In the cafe this afternoon, a misbehaving Polaroid SX-70 in front of me. Failed, bad exposures, $3.50 apiece worth of them, strewn on the table. The next table over from me—two women sitting with two young children, boy and girl. I’d hoped to maybe catch a photo or two with the Polaroid but my film pack had jammed on the first exposure, requiring me to fuss with it and lose four frames of eight. The remaining film was taking too long in process to see whether the camera was working properly yet.

“Oh, my mom had one of those!” the younger of the two women spoke in my direction. “I love old Polaroids! Can you still get film?” A conversation ensued. Instagram, her iPhone, my Polaroid images on the iPad … I never did get the photo, or read my magazine. I did manage to finish my coffee. But another connection made, another neat person who I will remember next time I’m there, who will remember me that next time too. The ways we come together in this environment.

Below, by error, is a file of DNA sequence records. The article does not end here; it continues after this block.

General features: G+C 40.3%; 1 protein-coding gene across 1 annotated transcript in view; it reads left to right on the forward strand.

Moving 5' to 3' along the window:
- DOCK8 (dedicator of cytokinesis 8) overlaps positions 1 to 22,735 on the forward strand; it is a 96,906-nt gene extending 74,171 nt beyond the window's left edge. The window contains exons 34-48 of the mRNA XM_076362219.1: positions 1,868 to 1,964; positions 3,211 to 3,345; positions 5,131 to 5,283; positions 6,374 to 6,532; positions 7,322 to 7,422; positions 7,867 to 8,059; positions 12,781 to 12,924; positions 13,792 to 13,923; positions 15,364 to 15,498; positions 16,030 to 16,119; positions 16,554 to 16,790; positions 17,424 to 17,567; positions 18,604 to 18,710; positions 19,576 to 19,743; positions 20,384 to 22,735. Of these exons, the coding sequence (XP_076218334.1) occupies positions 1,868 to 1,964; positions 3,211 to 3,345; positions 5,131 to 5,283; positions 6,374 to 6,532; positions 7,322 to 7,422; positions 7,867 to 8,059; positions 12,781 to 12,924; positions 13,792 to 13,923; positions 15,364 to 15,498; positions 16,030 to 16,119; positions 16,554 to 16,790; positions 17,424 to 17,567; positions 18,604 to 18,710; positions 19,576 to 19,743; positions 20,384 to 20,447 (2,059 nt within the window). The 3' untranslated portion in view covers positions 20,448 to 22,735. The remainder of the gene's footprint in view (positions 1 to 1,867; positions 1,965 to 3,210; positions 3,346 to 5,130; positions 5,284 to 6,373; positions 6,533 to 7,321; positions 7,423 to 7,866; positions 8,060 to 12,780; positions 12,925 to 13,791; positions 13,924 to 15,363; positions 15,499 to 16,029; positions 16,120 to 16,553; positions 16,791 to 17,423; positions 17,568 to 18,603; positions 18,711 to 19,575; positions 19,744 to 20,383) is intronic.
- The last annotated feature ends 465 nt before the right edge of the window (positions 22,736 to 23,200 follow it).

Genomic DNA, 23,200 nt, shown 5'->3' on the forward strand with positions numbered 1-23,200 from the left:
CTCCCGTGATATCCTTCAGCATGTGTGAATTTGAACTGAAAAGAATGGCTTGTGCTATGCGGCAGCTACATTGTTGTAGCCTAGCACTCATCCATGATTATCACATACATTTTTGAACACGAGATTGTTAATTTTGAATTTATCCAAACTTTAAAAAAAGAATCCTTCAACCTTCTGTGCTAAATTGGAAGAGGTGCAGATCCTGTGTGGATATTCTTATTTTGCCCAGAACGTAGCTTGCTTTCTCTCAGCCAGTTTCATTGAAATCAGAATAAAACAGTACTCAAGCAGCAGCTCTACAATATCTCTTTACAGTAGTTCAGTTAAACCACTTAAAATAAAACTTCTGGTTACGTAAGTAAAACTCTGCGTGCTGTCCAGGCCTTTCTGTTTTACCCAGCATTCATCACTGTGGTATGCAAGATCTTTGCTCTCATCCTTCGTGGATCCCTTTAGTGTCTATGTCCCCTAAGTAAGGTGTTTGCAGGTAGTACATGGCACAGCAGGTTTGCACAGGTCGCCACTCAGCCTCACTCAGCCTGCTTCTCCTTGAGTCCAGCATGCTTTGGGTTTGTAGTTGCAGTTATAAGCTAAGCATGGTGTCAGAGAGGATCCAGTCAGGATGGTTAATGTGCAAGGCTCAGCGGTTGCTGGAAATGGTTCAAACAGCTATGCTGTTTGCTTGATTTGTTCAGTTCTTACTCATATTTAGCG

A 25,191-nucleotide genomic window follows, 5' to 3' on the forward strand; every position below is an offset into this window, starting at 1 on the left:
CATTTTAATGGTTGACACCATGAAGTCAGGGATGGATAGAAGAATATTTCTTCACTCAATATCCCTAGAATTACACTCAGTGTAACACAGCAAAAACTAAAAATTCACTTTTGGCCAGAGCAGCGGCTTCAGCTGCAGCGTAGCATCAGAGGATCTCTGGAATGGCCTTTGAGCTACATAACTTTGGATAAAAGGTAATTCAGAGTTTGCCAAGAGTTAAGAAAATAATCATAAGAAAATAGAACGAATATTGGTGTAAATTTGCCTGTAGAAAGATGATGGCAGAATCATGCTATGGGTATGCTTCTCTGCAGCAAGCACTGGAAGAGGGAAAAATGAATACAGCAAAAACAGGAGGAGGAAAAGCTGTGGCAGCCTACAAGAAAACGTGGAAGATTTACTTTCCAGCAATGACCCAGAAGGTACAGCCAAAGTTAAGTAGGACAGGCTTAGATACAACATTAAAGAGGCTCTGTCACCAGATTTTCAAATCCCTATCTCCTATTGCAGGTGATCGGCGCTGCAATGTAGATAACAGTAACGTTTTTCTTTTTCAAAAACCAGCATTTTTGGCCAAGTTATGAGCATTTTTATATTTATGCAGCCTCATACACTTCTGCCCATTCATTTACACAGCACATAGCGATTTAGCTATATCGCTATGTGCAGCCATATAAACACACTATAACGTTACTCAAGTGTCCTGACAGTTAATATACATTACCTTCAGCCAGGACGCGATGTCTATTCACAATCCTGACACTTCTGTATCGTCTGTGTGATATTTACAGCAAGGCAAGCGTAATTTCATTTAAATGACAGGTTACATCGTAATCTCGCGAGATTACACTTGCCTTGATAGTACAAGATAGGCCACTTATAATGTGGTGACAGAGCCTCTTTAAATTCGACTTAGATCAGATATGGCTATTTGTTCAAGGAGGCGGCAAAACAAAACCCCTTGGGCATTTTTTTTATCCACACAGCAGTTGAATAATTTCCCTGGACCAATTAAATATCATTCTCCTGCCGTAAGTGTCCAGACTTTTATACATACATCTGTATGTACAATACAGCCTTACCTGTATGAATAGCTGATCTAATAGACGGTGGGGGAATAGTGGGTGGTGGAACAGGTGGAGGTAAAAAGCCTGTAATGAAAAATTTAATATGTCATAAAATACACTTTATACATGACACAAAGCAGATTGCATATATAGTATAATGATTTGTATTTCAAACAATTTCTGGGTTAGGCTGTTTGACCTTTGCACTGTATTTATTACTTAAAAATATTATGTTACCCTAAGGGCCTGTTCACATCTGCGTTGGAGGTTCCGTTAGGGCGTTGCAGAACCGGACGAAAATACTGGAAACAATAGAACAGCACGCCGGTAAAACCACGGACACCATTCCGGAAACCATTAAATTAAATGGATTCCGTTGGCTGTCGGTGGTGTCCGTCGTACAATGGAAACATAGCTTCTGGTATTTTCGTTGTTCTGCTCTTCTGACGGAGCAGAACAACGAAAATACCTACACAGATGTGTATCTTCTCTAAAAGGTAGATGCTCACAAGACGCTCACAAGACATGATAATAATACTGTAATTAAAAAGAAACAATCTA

I’ve been working on a book. A book drawn from the series of photos I’ve been posting to various venues the past couple of years with the title “Communicating” … This is what it’s about. The book is now done.

 

Announcing

 

Ways Together

Studies in Distance and Closeness

by Godfrey DiGiorgi

With a foreword by Brooks Jensen, Editor LensWork Publishing

A full preview is available on my Blurb.com bookstore:

Godfrey DiGiorgi on Blurb.com – blurb.com/user/GDGPhoto

Invitation

I invite you to join me for a reception and book signing. We’ll celebrate Ways Together along with eleven other new photo books at

 

ModernBook Gallery

49 Geary Ave

San Francisco, Ca

August 2 from 5:30 to 7:30 pm